To identify the brain morphological changes in TLE patients with and without HS, we performed two whole-brain VBM analyses—one using the toolbox VBM8 and the other using the CAT12 toolbox. These analyses provided disparate results. The results of the two analyses demonstrated that compared to the use of VBM8, a VBM analysis using the CAT12 toolbox identifies brain morphological abnormalities in patients with TLE that are more consistent with the literature- and pathology-based knowledge of TLE. The reason for this may be various improvements of the normalization and segmentation methods provided by SPM12 compared to the older program SPM8. It should be noted that the DARTEL process of normalizing to an averaged group template is not updated in SPM12 (30).

Our findings also demonstrate that brain morphological abnormalities in TLE patients identified using CAT12 are consistent with other studies that investigated the gray- and white-matter abnormalities in TLE using different methods such as optimized VBM (21) and diffusion tensor imaging (28). Thus, a VBM analysis using the CAT12 toolbox can contribute to a better detection of volumetric alterations compared to the use of VBM8. We suggest that future VBM analyses use the CAT12 toolbox as an advanced neuroimaging procedure in regional volumetric studies.

Author Contributions

In this work, FF, IB, DS and HM contributed equally.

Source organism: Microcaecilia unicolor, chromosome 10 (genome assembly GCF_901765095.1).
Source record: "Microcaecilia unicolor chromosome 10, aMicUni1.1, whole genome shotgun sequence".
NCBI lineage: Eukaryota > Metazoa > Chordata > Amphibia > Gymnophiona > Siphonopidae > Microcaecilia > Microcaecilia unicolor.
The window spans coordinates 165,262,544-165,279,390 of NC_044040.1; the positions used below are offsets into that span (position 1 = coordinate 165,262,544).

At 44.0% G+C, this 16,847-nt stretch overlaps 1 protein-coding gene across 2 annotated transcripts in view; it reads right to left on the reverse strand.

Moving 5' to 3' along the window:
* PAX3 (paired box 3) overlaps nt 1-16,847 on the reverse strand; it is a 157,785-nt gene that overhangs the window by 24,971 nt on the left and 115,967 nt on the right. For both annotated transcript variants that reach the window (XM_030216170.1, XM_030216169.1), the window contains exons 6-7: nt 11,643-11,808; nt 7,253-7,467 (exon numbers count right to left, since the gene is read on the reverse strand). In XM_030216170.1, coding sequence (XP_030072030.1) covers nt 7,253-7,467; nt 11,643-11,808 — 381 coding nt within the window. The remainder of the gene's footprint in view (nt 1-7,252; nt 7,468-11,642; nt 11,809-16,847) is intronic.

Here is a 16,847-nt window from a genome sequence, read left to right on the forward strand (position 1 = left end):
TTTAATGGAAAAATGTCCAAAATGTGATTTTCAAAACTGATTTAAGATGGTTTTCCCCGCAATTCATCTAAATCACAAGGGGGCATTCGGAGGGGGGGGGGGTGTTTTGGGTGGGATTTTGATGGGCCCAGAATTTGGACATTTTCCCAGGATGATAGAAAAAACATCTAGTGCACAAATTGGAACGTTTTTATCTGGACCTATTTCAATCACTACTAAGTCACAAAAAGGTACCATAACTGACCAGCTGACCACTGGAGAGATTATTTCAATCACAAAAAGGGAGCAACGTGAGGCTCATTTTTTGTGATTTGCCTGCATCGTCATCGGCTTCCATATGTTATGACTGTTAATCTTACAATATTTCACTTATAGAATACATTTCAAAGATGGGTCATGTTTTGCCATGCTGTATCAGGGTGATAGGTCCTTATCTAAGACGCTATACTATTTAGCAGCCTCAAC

Conflict of Interest Statement

The authors declare that the research was conducted in the absence of any commercial or financial relationships that could be construed as a potential conflict of interest.

Acknowledgments

We thank the reviewers for their constructive comments. This research was partially supported by an Intramural Research Grant (27-8) for Neurological and Psychiatric Disorders of the National Center of Neurology and Psychiatry.

Footnotes

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Keywords: voxel-based morphometry, VBM8, CAT12, temporal lobe epilepsy, hippocampus sclerosis, statistical parameter mapping

Citation: Farokhian F, Beheshti I, Sone D and Matsuda H (2017) Comparing CAT12 and VBM8 for Detecting Brain Morphological Abnormalities in Temporal Lobe Epilepsy. Front. Neurol. 8:428. doi: 10.3389/fneur.2017.00428

Received: 26 April 2017; Accepted: 08 August 2017;
Published: 24 August 2017

Edited by:

Fernando Cendes, Universidade Estadual de Campinas, Brazil

Reviewed by:

Ian Brian Malone, University College London, United Kingdom
Christopher D. Whelan, University of Southern California, United States

Copyright: © 2017 Farokhian, Beheshti, Sone and Matsuda. This is an open-access article distributed under the terms of the Creative Commons Attribution License (CC BY). The use, distribution or reproduction in other forums is permitted, provided the original author(s) or licensor are credited and that the original publication in this journal is cited, in accordance with accepted academic practice. No use, distribution or reproduction is permitted which does not comply with these terms.

*Correspondence: Iman Beheshti, iman.beheshti@ncnp.go.jp

These authors have contributed equally to this work.